Q. What are the characteristics of the financial sector eco-system that makes it possible for women to move up the ladder?
A. It is more enabling for women to come up in the financial sector because it is broadly about using your capabilities. It is not about rolling up your sleeves and fixing the nuts and bolts of a machine or being able to back slap and talk about whether targets are being met or not met. So, I think there is a little more level-playing field that is available in the financial sector just in terms of the views and expectations, which makes it easier for a woman here than other sectors. Secondly, it is perhaps one of the newest sectors when compared to hardcore engineering. Thirdly, a lot of financial institutions start and grow in urban centres where the social strata are definitely more accommodative than a rural location.
Q. What have you done in the National Stock Exchange to institutionalize the diversity of thought to make sure that it is not a one-off phenomenon?
A. If I take gender as an example, then something that is worrying me all the time is that at level II and level III, the proportion of women is less. As an organization, we have had a reasonable number of women at 35-40 per cent. But at the senior levels, it drops to 15-20 per cent. So, we do try to provide a lot of support. One of the things we found was that the sense of priority for women, when they go through different phases of their life, keeps changing and an organization has to be very supportive of that. The other thing we found out was that the support systems among women colleagues are a big motivator. People who have moved up to middle and senior management levels are able to nurture and talk to some of their younger colleagues. We find that helps a lot too. So we created an informal support system where senior women colleagues mentor the promising younger women. But more importantly, we are also trying to support them with where they think they need to strengthen their leadership roles. We found that some of the women colleagues have different areas to be worked upon compared to what you would think.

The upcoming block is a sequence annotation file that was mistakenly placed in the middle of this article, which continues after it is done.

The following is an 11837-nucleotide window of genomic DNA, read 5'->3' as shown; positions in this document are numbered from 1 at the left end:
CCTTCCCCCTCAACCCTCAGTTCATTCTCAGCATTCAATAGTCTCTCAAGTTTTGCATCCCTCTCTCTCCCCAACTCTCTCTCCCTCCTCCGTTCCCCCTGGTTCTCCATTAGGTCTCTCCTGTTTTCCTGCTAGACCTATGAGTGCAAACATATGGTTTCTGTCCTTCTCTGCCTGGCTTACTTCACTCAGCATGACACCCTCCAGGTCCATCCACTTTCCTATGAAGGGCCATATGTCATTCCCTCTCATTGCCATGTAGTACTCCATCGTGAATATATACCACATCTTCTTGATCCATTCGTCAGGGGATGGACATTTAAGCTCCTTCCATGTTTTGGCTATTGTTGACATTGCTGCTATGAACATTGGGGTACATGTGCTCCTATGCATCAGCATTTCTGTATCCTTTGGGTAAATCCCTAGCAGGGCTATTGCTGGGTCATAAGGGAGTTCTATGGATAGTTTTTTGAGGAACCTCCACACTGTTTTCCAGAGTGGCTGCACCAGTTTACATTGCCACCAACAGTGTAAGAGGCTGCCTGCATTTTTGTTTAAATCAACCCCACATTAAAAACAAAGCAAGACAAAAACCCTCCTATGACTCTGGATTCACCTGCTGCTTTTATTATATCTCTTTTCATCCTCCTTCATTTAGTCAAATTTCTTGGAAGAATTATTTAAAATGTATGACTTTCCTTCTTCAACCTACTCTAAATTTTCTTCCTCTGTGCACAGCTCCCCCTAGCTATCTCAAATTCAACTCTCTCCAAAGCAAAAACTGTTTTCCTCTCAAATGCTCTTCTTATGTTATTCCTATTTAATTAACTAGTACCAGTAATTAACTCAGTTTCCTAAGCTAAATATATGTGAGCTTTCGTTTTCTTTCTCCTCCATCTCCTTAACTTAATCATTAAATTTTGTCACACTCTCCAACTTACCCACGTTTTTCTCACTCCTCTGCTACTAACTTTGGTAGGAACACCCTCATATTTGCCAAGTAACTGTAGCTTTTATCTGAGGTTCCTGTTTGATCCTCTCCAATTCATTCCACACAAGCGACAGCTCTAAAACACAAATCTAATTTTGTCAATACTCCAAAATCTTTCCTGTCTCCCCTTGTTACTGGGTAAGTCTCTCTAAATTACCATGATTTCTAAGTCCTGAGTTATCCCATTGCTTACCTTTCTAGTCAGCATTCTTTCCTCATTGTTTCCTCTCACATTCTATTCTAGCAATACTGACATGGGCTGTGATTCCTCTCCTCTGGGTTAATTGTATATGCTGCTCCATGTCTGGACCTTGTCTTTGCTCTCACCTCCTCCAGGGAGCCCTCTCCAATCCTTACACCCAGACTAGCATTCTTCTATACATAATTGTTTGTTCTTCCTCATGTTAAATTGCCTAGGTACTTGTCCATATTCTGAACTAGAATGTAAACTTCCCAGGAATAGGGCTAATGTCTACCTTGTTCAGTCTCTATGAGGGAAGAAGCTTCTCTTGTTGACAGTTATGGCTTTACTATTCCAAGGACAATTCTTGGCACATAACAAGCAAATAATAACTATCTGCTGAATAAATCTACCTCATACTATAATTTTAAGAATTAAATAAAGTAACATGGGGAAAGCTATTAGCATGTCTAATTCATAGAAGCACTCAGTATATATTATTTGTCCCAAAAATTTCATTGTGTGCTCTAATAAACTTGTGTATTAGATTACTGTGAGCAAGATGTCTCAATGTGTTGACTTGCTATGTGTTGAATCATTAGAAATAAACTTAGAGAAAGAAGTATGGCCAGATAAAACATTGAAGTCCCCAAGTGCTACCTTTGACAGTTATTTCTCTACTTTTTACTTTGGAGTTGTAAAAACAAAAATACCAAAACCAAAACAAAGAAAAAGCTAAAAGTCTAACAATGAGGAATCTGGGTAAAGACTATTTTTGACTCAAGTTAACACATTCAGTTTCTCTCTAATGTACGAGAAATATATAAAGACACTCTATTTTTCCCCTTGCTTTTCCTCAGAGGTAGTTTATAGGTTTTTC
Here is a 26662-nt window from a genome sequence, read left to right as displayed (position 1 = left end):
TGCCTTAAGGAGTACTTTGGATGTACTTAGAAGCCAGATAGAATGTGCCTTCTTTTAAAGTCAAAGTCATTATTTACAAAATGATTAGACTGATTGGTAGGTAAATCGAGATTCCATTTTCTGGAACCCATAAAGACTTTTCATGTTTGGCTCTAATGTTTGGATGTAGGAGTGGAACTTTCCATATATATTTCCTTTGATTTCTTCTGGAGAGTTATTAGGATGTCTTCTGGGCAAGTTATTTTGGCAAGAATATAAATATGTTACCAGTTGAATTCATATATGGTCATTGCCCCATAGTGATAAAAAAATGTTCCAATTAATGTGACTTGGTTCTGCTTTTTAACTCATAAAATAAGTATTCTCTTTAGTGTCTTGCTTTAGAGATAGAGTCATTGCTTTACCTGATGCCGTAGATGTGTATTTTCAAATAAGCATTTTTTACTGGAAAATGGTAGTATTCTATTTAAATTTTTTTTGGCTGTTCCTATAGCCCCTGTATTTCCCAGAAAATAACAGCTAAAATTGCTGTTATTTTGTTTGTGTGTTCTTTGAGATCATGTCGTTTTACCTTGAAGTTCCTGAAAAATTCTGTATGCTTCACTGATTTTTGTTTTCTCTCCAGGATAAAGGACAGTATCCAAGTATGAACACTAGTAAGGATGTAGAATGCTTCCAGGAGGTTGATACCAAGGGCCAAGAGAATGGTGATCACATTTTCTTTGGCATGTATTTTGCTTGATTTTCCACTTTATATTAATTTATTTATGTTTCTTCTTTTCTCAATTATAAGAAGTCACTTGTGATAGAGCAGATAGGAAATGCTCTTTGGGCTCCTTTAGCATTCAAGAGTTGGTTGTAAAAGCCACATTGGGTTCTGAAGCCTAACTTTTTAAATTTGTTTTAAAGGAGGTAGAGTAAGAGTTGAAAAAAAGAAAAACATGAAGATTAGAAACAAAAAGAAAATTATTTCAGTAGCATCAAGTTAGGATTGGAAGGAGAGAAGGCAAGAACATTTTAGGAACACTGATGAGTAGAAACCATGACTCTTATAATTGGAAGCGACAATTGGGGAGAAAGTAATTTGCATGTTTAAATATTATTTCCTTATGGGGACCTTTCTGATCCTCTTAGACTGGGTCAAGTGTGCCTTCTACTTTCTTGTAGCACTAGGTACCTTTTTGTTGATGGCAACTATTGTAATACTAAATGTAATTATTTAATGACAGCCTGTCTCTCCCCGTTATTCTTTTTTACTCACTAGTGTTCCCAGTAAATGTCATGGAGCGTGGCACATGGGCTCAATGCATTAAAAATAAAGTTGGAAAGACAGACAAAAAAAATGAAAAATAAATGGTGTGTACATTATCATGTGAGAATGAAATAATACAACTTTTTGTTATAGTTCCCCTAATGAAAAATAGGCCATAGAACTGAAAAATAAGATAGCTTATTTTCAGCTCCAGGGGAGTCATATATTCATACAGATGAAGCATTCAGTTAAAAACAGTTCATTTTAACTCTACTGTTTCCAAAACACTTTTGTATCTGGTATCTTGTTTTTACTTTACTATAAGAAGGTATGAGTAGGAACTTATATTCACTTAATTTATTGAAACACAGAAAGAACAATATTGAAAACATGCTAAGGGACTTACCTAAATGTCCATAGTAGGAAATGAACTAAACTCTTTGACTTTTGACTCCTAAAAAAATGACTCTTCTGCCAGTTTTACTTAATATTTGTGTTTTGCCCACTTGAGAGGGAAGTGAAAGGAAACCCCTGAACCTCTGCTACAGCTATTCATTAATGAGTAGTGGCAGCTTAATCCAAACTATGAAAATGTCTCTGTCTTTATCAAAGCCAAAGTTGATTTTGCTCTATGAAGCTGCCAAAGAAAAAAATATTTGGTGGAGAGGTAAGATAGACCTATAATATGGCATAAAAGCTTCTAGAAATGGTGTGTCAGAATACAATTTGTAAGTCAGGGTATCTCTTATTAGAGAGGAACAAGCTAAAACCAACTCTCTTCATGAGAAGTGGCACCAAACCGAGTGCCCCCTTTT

Q. You are operating in an environment where there is a lot of turbulence. How does being a woman help in the decision-making process?
A. I don’t think it is so dependent on the gender. Leaders should have a very diverse team at all points and that doesn’t come from gender all the time. Diversity of views and personalities keeps an organization a lot more agile. It is also a question of individuality. It is very important for the team to constantly feel challenged and constantly feel that you have to do better than what you did yesterday. In order to retain a leadership role, it is important to keep that spirit alive and nurtured. Last but not the least, an ideal sense of excellence is required because whether you get there is not important but the desire to get there is important for the team to do what they have to do.
Q. What is the passion that keeps you going?
A. Two things keep me going: Even after 20 years what drives me is the ability to do something new and the ability to do something for the larger public good. Till today when I come to work, there is something to look forward to. Secondly, we all have hobbies that help us to recharge our batteries and for me that is listening to music.